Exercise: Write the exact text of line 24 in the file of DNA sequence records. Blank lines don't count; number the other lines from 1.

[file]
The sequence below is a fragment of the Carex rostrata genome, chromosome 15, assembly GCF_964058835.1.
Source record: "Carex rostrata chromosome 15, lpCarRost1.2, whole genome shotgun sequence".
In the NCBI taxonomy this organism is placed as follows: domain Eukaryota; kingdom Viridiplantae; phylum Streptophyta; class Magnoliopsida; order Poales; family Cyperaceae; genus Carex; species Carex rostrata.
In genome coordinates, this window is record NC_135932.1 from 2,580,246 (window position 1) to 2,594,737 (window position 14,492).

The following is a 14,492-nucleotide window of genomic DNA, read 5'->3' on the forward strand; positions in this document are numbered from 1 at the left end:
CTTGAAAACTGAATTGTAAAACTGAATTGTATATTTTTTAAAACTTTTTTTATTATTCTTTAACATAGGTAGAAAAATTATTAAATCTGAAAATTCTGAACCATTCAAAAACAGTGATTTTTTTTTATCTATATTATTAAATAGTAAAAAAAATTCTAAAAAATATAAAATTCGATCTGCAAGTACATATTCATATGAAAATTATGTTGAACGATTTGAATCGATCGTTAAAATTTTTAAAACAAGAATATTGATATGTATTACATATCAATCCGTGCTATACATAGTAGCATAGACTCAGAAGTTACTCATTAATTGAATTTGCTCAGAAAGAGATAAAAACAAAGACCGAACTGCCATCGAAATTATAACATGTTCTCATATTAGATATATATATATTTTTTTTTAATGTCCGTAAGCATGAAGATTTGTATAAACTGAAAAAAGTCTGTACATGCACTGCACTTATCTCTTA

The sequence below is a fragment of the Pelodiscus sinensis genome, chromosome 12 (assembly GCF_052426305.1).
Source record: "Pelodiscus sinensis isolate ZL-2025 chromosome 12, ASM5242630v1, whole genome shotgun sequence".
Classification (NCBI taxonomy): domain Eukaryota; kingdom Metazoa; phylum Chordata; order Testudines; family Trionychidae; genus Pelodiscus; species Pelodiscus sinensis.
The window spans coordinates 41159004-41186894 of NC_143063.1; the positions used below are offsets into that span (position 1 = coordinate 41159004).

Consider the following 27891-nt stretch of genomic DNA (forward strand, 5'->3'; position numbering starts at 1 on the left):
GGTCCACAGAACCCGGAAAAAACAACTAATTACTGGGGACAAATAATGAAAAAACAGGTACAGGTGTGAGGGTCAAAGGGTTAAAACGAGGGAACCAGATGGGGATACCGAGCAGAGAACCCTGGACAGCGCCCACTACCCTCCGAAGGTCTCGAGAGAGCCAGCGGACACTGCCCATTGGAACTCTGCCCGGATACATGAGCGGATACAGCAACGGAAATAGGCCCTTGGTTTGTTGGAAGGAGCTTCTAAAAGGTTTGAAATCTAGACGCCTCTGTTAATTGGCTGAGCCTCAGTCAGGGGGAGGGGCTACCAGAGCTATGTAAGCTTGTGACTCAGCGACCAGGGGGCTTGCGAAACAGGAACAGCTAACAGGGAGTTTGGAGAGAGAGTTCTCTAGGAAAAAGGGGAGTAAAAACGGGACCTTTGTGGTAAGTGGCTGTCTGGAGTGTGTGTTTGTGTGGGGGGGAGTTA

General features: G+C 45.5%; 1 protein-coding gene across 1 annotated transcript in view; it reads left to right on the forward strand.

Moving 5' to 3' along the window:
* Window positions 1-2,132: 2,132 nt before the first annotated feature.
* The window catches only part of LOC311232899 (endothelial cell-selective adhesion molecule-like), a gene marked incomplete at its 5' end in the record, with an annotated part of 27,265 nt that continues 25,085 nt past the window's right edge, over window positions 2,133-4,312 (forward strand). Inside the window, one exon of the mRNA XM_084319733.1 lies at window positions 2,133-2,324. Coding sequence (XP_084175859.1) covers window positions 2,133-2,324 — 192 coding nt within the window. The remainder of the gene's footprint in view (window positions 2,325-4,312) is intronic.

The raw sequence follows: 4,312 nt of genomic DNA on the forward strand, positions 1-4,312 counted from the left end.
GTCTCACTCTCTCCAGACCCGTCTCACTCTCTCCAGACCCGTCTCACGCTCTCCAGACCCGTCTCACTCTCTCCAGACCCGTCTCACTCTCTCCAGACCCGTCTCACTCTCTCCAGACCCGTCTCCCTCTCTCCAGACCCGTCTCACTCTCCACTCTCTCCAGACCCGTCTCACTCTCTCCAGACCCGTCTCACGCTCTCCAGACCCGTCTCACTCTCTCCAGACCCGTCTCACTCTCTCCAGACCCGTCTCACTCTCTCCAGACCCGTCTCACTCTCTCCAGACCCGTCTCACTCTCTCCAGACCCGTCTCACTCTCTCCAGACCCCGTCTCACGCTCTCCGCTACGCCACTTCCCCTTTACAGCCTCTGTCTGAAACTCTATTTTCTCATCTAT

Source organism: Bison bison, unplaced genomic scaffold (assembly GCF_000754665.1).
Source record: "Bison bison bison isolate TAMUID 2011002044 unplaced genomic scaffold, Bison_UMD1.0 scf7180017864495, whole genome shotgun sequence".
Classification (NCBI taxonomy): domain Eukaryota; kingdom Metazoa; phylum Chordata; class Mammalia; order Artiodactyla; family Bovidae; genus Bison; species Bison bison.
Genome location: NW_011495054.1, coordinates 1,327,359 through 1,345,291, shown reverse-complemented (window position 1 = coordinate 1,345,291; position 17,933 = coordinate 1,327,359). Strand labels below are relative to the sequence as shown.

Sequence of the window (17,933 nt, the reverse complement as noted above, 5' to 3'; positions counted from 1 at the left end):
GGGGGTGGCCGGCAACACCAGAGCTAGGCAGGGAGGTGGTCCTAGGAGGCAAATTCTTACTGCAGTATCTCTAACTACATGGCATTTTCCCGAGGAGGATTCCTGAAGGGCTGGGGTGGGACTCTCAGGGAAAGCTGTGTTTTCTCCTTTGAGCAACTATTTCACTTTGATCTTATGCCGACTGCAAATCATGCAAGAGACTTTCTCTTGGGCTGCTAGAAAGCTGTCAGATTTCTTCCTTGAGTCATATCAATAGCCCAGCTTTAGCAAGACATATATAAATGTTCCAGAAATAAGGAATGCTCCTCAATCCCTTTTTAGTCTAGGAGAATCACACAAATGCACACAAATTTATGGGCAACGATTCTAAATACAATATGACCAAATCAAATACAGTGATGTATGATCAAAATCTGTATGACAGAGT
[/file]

GGGGGTGGCCGGCAACACCAGAGCTAGGCAGGGAGGTGGTCCTAGGAGGCAAATTCTTACTGCAGTATCTCTAACTACATGGCATTTTCCCGAGGAGGATTCCTGAAGGGCTGGGGTGGGACTCTCAGGGAAAGCTGTGTTTTCTCCTTTGAGCAACTATTTCACTTTGATCTTATGCCGACTGCAAATCATGCAAGAGACTTTCTCTTGGGCTGCTAGAAAGCTGTCAGATTTCTTCCTTGAGTCATATCAATAGCCCAGCTTTAGCAAGACATATATAAATGTTCCAGAAATAAGGAATGCTCCTCAATCCCTTTTTAGTCTAGGAGAATCACACAAATGCACACAAATTTATGGGCAACGATTCTAAATACAATATGACCAAATCAAATACAGTGATGTATGATCAAAATCTGTATGACAGAGT